The Simple IRA contribution limits are $13,500. You’ll have two options for your employees: automatically contribute 2% of their paycheck or match 3% of their contributions dollar-for-dollar. The option you choose depends on how much they currently earn and how much you’re willing to contribute.

SEP IRA

The maximum contributions for a SEP IRA are 25% of your earnings up to $57,000.

SEP IRAs offer fewer benefits than the Roth IRA or Solo 401k, and you can’t make catch-up contributions past the age of 50. Still, SEP IRAs are easy to set up and typically have low administrative costs. They were designed for businesses that wouldn’t have otherwise developed a retirement plan.

The exact limitations are a bit more confusing, and they depend on how many employees you have -- that’s why it earns the bottom spot on our list.

Conclusion

Gig workers and independent contractors have a lot to juggle. You have to pay close attention to your taxes, making sure you’re setting aside at least 15-20% for payroll and Social Security taxes. After that, you have to consider how you’re going to pay for healthcare. Then, finally, you get to worry about your normal tax bill.

Amidst all that, while you’re just trying to get a business off the ground or do some gig work on the side, it can feel like it’s impossible to plan for retirement. 

With these 5 ways the self-employed can invest for retirement, though, we’ll get you set on the right path to a well-funded retirement. 

 

IRA Rollovers: Yes, Rolling Over Your 401(k) Into An IRA Is Smart!

Changing careers? Deciding what to do with retirement funds is going to be a primary concern. While there are a number of options available, many choose to roll these funds over into an Individual Retirement Account.

There are a number of good reasons for this, and we'll be looking at seven of them here in a minute. But first ...

What Exactly is a Rollover IRA?

IRA rollovers can be deposited into an IRA from another retirement fund, such as a 401(k). Those who don’t already have an IRA can open one for the express purpose of rolling over funds from a previous employer’s retirement plan. Those who already have an IRA can simply roll over the money into the existing IRA.

IRA Rollovers

7 Reasons an IRA Rollover Makes Sense

Many folks are content to let their 401(k) plans accrue money over time, and there’s nothing wrong with that option. Why would you fix something that isn’t broke?

Well in this instance, you would not be fixing something that is broken so much as replacing it with something better.

What do we mean?

Those who have just switched jobs have a short list of options concerning their retirement funds. These include:

Cashing the funds out immediately is not advisable. While leaving the money in the original 401(k) or rolling it over into the new one aren’t bad options, there are a number of reasons why an IRA rollover is the best option on the list.

Reason #1: Rollovers Can Preserve Tax-Favored Status

Those who choose to cash out their accounts early are not only subject to a 10% early withdrawal penalty if they are under the age of 59 ½ but will also need to pay income tax on the balance.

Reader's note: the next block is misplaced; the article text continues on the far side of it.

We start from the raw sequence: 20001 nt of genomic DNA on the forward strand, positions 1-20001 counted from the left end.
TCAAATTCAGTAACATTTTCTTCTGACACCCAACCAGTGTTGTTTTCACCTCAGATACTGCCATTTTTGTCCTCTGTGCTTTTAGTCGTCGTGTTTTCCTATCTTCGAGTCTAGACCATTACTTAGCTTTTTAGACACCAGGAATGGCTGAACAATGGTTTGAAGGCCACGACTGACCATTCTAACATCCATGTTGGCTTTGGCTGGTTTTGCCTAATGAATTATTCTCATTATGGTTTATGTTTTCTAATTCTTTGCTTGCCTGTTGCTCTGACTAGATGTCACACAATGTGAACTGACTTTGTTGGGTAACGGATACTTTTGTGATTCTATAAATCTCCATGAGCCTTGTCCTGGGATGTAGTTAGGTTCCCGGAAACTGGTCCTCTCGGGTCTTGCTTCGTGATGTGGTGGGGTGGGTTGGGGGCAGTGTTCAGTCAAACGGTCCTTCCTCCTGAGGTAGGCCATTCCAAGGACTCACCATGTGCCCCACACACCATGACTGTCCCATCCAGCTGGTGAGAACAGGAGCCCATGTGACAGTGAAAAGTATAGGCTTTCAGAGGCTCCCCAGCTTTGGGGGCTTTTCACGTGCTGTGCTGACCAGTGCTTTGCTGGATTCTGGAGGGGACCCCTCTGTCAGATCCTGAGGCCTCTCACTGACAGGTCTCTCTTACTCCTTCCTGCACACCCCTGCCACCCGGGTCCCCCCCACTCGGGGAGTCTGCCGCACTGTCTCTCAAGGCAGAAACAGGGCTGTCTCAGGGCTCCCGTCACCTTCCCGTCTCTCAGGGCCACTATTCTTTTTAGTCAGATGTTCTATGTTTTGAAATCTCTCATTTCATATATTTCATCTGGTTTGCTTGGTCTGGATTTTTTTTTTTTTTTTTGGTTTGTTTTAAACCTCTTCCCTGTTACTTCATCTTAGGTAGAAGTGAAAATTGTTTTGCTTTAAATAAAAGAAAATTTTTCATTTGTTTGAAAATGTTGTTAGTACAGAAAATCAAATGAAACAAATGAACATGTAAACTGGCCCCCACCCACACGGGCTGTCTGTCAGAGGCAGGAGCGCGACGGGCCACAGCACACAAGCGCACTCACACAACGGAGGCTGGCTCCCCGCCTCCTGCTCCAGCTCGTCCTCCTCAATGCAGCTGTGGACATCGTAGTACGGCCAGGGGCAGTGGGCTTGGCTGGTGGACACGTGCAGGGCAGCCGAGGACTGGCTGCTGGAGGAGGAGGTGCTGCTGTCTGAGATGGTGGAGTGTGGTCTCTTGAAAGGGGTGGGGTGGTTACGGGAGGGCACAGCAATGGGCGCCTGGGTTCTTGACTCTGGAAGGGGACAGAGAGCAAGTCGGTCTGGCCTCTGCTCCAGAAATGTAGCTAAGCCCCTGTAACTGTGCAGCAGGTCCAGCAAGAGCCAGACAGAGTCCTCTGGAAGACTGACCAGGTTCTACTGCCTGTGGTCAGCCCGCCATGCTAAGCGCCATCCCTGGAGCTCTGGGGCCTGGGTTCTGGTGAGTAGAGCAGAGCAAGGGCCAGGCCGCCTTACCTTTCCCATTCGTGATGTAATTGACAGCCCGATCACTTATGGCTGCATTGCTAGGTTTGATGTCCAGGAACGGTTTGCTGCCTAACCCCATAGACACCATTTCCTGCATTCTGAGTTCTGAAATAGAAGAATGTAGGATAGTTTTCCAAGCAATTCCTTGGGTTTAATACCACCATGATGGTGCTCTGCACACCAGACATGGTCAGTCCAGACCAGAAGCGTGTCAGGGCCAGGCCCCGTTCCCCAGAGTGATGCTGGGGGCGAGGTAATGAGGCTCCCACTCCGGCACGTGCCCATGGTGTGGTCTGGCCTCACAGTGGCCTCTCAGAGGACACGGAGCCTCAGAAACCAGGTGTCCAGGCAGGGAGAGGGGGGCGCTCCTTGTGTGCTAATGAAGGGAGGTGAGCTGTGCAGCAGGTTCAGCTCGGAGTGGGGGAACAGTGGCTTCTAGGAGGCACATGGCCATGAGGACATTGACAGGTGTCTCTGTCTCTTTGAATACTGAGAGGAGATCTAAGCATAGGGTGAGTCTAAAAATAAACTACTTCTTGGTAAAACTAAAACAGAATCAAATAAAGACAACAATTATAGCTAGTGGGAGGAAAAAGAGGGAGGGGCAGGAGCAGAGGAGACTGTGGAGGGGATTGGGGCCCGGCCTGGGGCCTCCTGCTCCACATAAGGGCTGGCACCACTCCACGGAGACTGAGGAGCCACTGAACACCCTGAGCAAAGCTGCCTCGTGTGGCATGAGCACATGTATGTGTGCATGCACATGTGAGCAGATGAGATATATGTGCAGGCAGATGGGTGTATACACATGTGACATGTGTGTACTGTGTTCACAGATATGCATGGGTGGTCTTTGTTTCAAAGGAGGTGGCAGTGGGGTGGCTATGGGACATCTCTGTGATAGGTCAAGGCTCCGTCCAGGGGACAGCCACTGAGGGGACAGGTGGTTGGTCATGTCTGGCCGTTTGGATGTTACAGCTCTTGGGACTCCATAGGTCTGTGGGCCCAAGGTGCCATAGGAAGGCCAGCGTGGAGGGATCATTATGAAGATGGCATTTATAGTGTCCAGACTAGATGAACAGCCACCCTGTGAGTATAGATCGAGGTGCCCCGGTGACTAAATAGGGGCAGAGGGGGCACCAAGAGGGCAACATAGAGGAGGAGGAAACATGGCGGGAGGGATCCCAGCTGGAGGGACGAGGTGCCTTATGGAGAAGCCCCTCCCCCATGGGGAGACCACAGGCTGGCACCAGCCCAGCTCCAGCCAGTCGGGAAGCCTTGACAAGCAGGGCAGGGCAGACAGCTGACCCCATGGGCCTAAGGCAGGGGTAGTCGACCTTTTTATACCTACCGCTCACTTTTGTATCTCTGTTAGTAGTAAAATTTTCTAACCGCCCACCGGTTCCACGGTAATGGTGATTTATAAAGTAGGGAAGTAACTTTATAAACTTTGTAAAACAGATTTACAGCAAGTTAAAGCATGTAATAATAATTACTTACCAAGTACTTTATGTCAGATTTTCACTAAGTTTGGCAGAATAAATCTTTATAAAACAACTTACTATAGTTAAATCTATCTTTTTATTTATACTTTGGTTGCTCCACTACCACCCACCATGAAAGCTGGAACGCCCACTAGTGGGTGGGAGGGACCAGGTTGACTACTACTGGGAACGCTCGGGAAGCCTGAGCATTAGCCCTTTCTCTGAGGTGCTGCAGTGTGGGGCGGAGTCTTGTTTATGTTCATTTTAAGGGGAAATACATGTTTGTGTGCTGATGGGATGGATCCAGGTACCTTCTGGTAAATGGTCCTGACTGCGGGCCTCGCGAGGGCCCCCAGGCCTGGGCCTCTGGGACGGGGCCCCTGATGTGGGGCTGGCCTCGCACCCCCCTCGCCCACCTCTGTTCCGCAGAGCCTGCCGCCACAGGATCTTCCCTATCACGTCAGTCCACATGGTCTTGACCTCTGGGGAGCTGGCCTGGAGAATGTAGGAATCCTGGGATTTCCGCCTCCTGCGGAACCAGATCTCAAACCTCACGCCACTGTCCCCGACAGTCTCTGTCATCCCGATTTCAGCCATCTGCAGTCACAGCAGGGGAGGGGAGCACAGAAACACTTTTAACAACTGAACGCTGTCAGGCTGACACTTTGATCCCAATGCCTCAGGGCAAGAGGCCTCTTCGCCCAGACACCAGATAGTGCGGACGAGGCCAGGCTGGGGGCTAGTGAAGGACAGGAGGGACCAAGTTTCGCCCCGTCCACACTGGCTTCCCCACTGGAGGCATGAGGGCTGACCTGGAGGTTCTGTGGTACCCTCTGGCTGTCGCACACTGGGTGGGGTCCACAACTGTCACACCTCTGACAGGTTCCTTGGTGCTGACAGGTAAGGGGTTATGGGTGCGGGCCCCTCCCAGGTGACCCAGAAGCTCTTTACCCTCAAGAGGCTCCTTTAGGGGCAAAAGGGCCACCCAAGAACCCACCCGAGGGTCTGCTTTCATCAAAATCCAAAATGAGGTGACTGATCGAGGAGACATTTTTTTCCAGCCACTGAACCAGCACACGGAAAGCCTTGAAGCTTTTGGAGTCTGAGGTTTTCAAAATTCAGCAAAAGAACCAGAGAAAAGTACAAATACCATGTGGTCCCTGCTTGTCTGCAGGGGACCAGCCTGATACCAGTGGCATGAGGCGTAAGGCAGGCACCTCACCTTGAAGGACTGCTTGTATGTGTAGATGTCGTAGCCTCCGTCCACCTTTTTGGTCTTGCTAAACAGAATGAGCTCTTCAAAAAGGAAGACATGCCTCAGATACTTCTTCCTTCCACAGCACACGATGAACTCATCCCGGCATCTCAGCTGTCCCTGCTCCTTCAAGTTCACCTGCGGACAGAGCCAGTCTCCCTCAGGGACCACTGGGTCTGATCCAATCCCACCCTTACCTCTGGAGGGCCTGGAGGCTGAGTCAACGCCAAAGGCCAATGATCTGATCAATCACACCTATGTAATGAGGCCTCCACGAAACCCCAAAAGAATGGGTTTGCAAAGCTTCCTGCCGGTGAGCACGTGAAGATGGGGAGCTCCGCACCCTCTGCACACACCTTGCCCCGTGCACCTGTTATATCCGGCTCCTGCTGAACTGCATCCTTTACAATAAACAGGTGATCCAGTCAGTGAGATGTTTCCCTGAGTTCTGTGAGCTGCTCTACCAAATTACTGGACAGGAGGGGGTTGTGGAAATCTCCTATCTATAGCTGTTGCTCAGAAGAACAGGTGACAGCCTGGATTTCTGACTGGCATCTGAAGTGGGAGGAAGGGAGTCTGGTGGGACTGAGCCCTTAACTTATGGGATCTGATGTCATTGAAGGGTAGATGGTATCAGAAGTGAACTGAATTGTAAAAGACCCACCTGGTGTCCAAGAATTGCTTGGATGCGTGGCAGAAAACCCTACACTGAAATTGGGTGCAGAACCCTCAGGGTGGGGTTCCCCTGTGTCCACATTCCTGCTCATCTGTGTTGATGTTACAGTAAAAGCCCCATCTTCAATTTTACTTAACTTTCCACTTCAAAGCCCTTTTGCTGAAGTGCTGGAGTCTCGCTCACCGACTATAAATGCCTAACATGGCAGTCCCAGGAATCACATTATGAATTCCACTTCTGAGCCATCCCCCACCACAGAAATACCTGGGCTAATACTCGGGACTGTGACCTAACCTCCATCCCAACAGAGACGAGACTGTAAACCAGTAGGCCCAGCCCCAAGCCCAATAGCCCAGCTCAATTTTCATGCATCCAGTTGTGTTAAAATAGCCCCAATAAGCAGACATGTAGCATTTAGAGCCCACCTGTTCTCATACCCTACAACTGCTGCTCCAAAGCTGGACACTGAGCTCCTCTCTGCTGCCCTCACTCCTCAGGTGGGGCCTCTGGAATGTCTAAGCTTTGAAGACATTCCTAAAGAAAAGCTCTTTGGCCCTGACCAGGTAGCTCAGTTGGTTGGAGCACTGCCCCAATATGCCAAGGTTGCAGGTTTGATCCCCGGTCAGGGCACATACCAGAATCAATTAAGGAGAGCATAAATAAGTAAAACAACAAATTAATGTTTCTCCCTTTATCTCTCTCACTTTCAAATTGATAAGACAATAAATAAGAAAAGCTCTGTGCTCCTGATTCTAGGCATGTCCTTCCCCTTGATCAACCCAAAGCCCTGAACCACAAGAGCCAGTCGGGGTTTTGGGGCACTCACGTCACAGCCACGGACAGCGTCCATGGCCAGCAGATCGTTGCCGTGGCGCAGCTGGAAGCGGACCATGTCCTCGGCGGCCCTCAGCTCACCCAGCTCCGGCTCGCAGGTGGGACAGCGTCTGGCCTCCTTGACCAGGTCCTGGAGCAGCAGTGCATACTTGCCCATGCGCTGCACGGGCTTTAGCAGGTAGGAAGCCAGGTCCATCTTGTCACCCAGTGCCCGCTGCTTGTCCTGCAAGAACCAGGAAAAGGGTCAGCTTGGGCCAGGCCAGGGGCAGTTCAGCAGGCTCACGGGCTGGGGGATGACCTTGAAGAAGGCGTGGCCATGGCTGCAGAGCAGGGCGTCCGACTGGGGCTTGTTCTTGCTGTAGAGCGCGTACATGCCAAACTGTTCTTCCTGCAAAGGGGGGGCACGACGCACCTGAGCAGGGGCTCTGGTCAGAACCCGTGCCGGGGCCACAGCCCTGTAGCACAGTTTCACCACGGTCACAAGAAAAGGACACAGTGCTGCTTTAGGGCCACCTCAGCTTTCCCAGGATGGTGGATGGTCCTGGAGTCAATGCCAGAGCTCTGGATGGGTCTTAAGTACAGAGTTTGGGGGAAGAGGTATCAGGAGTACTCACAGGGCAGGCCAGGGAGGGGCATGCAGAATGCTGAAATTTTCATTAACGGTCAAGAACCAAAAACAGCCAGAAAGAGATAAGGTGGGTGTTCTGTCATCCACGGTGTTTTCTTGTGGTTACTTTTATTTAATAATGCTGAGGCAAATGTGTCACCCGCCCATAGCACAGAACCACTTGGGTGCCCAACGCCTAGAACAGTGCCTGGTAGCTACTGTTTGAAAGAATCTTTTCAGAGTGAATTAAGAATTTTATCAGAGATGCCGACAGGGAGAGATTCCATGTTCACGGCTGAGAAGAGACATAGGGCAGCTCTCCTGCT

By contrast, rollovers can preserve tax-favored status so long as they’re transferred from one trustee to another. In other words, the IRA will continue to grow tax-deferred until a retiree begins collecting on their investment.

Reason #2: IRA Rollovers Can Increase Investment Options

Some folks choose to leave the funds in their old plan alone or roll the funds over into a new employer-offered plan. There’s nothing wrong with this per se, but rolling the money over into an IRA can increase the number of options that are available to you. For instance, IRAs typically offer a broader range of investments. 401(k) plans, on the other hand, may be limited to a handful of mutual funds.

This advantage will contribute to a better investment strategy and can prove more lucrative in the long run.

Reason #3: IRAs Have Lower Fees

Generally speaking, employer-sponsored 401(k) plans typically have higher administrative fees than IRAs.

Reason #4: An IRA Centralizes Control of Your Retirement Monies

There might some good reasons to keep your old 401(k) open, particularly if you’re satisfied with the returns. On the other hand, it’s much more convenient to have one centralized location from which to manage all of your retirement funds. IRAs are easy to figure out and significantly reduce the complexity of managing separate accounts.

From one centralized location you can access:

Reason #5: Brokers Will Compete For Your Business

Brokerage firms are more than willing to offer incentives to bring your business to them. In some instances, this could even mean free cash. In other instances, you may be entitled to free trades. It’s certainly something to look into as you figure out how you want to invest your retirement money.

Reason #6: 401(k) Plans are Subject to Rules an Individual Company Establishes

Every company has a great deal of wiggle room when it comes to setting up a 401(k) plan for their employees. IRAs, on the other hand, are subject to a centralized set of rules established by the IRS.

This is better for two reasons: